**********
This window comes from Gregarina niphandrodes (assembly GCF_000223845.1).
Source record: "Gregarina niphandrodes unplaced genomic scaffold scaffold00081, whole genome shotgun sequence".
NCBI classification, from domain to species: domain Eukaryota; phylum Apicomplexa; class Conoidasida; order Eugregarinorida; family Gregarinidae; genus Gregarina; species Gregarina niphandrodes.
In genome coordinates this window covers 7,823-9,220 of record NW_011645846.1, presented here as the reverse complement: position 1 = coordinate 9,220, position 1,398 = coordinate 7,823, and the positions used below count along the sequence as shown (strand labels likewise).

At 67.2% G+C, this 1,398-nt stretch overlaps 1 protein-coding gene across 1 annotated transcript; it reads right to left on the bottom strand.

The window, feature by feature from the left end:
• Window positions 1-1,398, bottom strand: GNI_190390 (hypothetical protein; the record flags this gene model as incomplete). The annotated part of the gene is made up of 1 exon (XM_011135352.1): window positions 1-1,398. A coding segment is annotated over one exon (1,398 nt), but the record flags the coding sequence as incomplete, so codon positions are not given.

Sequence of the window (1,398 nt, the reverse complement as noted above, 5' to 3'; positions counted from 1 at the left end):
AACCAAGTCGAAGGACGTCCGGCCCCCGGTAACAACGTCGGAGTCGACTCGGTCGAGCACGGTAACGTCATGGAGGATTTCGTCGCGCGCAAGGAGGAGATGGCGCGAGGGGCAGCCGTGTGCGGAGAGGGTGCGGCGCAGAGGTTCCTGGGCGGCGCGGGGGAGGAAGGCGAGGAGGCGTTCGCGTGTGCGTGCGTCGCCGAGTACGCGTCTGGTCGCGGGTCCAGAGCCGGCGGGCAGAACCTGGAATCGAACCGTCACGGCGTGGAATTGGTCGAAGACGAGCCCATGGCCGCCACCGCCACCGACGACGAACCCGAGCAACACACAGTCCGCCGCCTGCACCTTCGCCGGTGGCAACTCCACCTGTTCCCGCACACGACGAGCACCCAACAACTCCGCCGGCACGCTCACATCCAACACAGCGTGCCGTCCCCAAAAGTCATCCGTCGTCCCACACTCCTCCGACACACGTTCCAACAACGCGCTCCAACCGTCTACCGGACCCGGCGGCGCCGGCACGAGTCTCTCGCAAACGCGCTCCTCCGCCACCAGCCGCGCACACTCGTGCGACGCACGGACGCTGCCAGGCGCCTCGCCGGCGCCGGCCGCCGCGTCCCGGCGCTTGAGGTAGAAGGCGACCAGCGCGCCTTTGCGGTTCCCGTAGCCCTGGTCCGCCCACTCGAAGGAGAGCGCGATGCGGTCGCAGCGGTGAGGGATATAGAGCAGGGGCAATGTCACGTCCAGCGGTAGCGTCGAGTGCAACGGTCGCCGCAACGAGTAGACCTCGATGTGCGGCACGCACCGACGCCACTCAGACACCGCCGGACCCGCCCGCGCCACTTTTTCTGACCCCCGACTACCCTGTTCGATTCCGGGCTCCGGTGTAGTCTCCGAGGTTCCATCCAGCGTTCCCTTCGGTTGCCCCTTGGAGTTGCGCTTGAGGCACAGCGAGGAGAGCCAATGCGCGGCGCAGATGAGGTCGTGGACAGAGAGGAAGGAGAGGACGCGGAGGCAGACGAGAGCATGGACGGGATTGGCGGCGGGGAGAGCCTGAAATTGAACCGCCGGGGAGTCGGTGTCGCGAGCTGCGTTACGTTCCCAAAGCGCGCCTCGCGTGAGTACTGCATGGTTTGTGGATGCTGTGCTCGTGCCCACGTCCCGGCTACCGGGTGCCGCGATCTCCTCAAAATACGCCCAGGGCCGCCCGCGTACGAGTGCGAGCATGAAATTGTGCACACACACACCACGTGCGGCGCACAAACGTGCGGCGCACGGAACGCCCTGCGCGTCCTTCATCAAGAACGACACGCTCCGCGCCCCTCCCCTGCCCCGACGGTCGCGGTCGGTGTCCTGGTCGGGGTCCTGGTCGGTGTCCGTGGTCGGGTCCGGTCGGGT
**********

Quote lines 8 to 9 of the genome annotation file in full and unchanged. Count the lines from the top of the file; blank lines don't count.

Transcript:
Sequence of the window (1,398 nt, the reverse complement as noted above, 5' to 3'; positions counted from 1 at the left end):
AACCAAGTCGAAGGACGTCCGGCCCCCGGTAACAACGTCGGAGTCGACTCGGTCGAGCACGGTAACGTCATGGAGGATTTCGTCGCGCGCAAGGAGGAGATGGCGCGAGGGGCAGCCGTGTGCGGAGAGGGTGCGGCGCAGAGGTTCCTGGGCGGCGCGGGGGAGGAAGGCGAGGAGGCGTTCGCGTGTGCGTGCGTCGCCGAGTACGCGTCTGGTCGCGGGTCCAGAGCCGGCGGGCAGAACCTGGAATCGAACCGTCACGGCGTGGAATTGGTCGAAGACGAGCCCATGGCCGCCACCGCCACCGACGACGAACCCGAGCAACACACAGTCCGCCGCCTGCACCTTCGCCGGTGGCAACTCCACCTGTTCCCGCACACGACGAGCACCCAACAACTCCGCCGGCACGCTCACATCCAACACAGCGTGCCGTCCCCAAAAGTCATCCGTCGTCCCACACTCCTCCGACACACGTTCCAACAACGCGCTCCAACCGTCTACCGGACCCGGCGGCGCCGGCACGAGTCTCTCGCAAACGCGCTCCTCCGCCACCAGCCGCGCACACTCGTGCGACGCACGGACGCTGCCAGGCGCCTCGCCGGCGCCGGCCGCCGCGTCCCGGCGCTTGAGGTAGAAGGCGACCAGCGCGCCTTTGCGGTTCCCGTAGCCCTGGTCCGCCCACTCGAAGGAGAGCGCGATGCGGTCGCAGCGGTGAGGGATATAGAGCAGGGGCAATGTCACGTCCAGCGGTAGCGTCGAGTGCAACGGTCGCCGCAACGAGTAGACCTCGATGTGCGGCACGCACCGACGCCACTCAGACACCGCCGGACCCGCCCGCGCCACTTTTTCTGACCCCCGACTACCCTGTTCGATTCCGGGCTCCGGTGTAGTCTCCGAGGTTCCATCCAGCGTTCCCTTCGGTTGCCCCTTGGAGTTGCGCTTGAGGCACAGCGAGGAGAGCCAATGCGCGGCGCAGATGAGGTCGTGGACAGAGAGGAAGGAGAGGACGCGGAGGCAGACGAGAGCATGGACGGGATTGGCGGCGGGGAGAGCCTGAAATTGAACCGCCGGGGAGTCGGTGTCGCGAGCTGCGTTACGTTCCCAAAGCGCGCCTCGCGTGAGTACTGCATGGTTTGTGGATGCTGTGCTCGTGCCCACGTCCCGGCTACCGGGTGCCGCGATCTCCTCAAAATACGCCCAGGGCCGCCCGCGTACGAGTGCGAGCATGAAATTGTGCACACACACACCACGTGCGGCGCACAAACGTGCGGCGCACGGAACGCCCTGCGCGTCCTTCATCAAGAACGACACGCTCCGCGCCCCTCCCCTGCCCCGACGGTCGCGGTCGGTGTCCTGGTCGGGGTCCTGGTCGGTGTCCGTGGTCGGGTCCGGTCGGGT